I’ve written extensively about Insteon Scenes, and discussed some things to consider when diagnosing problems with scenes, but I thought for the sake of completeness in the ISY-994i QuickStart mini-series, scenes should be included. So here’s a question from reader Ashu:
I do understand the use case for creating a scene where multiple devices need to controlled together but if there is a need to control just one device, say a lonely light bulb in the spare room – would you still create a scene for that device?
The reason why I ask is becasue per ISY documentation: “Once programmed, scenes operate completely independent of the ISY for the quickest response time and most reliable operation” — does that mean there is some performance/efficiency to be gained?
Here’s my response:
In general, I create scenes for virtually everything, even those single-bulb scenarios like Ashu mentions. Here are a couple reasons why I do it:
- I use MobiLinc and there are separate screens for “scenes” and “devices” so I don’t want to have to switch back and forth to control one or the other.
- Oftentimes even if you do have a lonely light bulb, you may end up adding another switch to control it. For example, maybe you have a KeypadLinc in another room that you want to control that lone bulb; a scene allows you to connect multiple devices later on.
- Insteon devices fail, so by controlling devices through scenes it provides a bit of an abstraction so that when you replace a device you don’t have to change the scene you’re controlling (or any programs or Amazon Echo commands that may reference that scene).
All of those reasons are a bit nebulous and don’t really answer the technical question about whether you should create a scene to control just one device. First off, let’s explain what the ISY doc means. Basically, they’re talking about multi-device scenes, and they’re referring to the fact that all Insteon devices have a built in “link table”. You can see this in the ISY by right-clicking a device, then going to “Diagnostics: Show Device Link Table”. The link table is how the device knows who to send messages to and receive from. Take this example – I’ve got lights in my attic and I control those lights with an open/close sensor so that the lights go on when the ladder is dropped down:
I have a “scene” called “Attic Lights” with two devices in it – the Open/Close sensor as a controller and the Light switch itself as a responder. Open the door, lights go on. But under the covers what the ISY does is write to the link table for those two devices so that they send messages directly between them without having to communicate with the ISY at all. So even if I unplugged the ISY, this would all still work because the devices are communicating “completely independent of the ISY for the quickest response time”.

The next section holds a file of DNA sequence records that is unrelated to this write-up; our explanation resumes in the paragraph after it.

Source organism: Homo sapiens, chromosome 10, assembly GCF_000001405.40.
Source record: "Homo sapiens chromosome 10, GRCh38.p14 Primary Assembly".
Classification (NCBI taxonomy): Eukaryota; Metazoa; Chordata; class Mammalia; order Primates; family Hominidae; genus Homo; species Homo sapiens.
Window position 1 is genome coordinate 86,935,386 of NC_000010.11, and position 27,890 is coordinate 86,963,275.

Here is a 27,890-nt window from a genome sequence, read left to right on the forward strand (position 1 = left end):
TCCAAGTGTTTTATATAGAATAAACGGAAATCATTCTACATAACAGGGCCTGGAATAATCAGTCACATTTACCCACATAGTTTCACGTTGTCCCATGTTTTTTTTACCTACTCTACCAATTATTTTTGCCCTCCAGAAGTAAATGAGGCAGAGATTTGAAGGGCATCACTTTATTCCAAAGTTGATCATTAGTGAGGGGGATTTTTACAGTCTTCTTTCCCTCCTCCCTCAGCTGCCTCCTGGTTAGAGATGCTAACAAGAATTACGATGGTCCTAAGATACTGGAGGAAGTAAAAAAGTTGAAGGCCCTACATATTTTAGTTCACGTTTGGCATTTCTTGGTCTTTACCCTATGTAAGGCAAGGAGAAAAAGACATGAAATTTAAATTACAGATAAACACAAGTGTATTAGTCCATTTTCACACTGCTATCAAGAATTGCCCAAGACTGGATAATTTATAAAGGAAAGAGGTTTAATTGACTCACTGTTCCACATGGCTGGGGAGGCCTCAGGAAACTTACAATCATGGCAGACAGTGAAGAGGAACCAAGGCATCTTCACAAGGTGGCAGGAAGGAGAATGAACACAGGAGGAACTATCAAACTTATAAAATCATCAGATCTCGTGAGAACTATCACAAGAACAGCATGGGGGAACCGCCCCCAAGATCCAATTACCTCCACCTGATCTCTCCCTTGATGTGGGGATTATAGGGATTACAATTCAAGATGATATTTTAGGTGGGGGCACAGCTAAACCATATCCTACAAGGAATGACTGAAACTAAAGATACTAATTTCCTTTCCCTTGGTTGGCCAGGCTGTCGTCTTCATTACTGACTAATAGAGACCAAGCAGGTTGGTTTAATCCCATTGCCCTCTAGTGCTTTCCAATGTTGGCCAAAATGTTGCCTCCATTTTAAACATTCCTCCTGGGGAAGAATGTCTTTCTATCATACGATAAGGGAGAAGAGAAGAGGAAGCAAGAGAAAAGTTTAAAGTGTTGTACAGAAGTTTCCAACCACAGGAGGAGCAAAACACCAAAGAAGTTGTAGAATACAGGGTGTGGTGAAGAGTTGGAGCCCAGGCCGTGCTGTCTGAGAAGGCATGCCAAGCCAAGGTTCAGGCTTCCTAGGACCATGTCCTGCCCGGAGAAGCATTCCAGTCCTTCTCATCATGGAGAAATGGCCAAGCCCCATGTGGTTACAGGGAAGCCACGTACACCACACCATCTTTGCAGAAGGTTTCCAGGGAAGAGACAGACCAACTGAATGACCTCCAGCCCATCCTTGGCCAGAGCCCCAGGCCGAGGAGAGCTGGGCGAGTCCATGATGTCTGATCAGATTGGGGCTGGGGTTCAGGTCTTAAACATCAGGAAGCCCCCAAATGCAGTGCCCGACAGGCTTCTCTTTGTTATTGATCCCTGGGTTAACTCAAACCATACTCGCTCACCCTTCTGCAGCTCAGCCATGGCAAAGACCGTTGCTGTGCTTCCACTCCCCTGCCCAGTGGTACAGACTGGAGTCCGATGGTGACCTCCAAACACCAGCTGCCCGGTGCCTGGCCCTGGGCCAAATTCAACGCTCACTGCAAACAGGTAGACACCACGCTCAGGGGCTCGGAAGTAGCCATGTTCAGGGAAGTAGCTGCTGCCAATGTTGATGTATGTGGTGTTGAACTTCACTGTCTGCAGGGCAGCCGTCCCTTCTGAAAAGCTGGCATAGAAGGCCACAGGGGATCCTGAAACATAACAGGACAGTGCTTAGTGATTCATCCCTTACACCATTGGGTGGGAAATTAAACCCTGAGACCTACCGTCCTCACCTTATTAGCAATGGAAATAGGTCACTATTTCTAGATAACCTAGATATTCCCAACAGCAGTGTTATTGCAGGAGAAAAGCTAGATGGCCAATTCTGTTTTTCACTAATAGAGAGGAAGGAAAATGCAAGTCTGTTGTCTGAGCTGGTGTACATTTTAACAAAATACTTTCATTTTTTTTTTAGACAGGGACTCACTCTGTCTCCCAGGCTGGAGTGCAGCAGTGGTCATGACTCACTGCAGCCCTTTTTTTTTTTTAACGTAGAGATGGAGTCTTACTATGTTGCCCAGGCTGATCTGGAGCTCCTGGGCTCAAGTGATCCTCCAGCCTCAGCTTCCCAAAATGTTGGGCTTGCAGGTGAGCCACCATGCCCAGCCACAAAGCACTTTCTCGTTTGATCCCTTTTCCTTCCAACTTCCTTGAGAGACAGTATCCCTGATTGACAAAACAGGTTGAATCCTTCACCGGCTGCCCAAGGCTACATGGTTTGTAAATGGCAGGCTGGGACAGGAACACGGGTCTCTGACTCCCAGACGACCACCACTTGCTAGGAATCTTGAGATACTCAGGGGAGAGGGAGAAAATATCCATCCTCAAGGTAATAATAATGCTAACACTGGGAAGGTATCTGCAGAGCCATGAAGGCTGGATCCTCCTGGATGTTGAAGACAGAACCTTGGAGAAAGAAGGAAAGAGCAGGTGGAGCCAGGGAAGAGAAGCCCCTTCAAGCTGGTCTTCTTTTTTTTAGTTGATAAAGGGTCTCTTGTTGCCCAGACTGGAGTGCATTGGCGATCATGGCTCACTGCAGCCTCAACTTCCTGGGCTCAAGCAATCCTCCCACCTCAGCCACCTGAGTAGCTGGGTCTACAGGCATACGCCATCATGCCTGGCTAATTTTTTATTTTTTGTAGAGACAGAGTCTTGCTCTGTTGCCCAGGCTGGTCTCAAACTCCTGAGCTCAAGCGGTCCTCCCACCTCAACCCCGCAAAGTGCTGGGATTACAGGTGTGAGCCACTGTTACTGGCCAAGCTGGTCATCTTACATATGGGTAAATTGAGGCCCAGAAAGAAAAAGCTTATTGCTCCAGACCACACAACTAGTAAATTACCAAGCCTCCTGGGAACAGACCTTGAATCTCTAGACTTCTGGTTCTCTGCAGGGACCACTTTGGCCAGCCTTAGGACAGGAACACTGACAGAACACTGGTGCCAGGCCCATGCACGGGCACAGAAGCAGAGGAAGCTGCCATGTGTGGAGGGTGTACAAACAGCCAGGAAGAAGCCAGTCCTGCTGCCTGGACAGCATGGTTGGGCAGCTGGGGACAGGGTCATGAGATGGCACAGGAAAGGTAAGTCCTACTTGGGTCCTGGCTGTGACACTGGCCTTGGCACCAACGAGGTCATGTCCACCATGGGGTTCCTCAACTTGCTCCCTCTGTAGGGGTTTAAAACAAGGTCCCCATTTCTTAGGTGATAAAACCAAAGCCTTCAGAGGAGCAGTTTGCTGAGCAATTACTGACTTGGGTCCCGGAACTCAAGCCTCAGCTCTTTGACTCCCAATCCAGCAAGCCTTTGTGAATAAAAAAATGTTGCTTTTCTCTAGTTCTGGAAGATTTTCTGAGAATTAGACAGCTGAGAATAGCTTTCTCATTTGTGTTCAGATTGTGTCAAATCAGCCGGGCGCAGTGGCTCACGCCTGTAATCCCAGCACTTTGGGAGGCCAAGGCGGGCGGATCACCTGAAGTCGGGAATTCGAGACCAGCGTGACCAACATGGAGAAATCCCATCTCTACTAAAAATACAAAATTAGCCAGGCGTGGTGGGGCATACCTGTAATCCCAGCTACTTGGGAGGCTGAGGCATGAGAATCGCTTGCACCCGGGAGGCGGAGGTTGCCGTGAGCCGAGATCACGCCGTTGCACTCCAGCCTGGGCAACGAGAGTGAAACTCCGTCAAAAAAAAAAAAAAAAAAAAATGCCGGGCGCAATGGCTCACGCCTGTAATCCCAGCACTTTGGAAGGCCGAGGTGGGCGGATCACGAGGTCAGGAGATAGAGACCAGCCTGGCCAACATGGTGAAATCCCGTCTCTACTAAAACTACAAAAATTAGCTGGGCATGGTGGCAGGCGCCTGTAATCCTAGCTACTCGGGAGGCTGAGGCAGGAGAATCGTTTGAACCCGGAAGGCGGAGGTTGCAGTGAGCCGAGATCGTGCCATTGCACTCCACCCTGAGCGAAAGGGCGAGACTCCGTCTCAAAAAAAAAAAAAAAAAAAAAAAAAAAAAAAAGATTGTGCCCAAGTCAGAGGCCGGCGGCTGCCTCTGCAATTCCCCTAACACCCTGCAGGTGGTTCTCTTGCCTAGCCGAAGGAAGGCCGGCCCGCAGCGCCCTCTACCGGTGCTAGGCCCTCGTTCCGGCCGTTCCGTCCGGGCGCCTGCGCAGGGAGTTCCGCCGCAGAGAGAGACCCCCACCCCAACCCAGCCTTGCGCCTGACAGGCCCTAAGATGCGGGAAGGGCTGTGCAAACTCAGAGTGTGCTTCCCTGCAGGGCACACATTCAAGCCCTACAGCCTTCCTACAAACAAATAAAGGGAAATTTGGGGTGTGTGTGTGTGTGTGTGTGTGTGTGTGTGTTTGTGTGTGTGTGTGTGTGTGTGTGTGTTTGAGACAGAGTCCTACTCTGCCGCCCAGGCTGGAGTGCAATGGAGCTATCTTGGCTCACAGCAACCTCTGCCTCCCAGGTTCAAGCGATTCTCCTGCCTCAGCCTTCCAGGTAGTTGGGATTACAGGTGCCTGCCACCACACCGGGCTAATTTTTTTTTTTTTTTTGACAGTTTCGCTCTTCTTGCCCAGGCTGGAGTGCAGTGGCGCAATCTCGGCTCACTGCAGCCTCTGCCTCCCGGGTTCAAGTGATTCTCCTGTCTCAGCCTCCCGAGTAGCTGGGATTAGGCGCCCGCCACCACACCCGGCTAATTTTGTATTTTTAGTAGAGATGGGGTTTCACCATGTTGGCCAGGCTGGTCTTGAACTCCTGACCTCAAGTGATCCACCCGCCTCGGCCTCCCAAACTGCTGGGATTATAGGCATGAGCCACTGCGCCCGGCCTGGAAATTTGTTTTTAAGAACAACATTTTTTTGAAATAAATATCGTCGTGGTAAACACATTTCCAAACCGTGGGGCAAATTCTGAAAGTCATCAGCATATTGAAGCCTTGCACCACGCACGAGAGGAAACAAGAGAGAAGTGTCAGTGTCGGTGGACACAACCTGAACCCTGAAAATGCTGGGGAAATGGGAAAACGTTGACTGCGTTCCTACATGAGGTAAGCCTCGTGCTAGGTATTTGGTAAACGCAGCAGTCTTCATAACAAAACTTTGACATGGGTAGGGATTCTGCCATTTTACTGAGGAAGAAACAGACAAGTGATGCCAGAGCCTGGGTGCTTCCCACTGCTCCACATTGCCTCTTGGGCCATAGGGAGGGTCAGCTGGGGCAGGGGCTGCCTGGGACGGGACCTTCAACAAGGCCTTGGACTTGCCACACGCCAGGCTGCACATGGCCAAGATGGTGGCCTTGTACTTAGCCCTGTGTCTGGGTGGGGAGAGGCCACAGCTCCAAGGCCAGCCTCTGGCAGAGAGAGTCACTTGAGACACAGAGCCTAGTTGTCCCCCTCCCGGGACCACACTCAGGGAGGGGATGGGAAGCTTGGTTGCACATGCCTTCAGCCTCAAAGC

As an academic side note, you’ll note there’s actually another device in the link table for my lights at position 0. This address is actually the PLM that the ISY uses to communicate to the Insteon system. THAT is why, when you turn on the lights, you can actually see the status go on in the ISY: the light is sending a signal to the PLM that the ISY reads. [As a side note we’ll discuss in another post, it’s also why, if your PLM goes belly-up, it is a GIANT PAIN to restore everything – because you need to re-write every single device on your insteon network to get the address of the new PLM in the link tables.]
So, is there a performance gain to adding a single device to a single scene? No. In your spare bedroom when you push the switch, the power goes on. Insteon has nothing to do with it at that point; it’s just a “dumb switch”. If you’ve added the switch to your ISY, a link to the PLM created so that the state of the switch can be detected by the ISY – which, arguably, is a “scene” in the sense that you’re linking the switch to the PLM. If you have multiple devices, then you have to create “scenes” because they’re abstractions for Insteon’s link table mechanism. Performance of the device isn’t compromised by the ISY being linked because the devices still talk directly to each other rather than through the ISY.
One last academic note: scenes and programs can behave in similar ways. A good example is linking a motion sensor to a light: you could just create a scene so that when the motion sensor goes on, the light responds and goes on as well. But you could also do the same thing with a program. If you implement this functionality as a program, then the ISY is a weak link in the chain: unplug the ISY or PLM and suddenly the lights no longer go on when motion is detected. This is because the ISY isn’t there to receive the signal from the motion sensor, run the program, and send the signal to the light. On the other hand, programs offer additional benefits that a scene itself can’t do, such as only running at specific times of the day.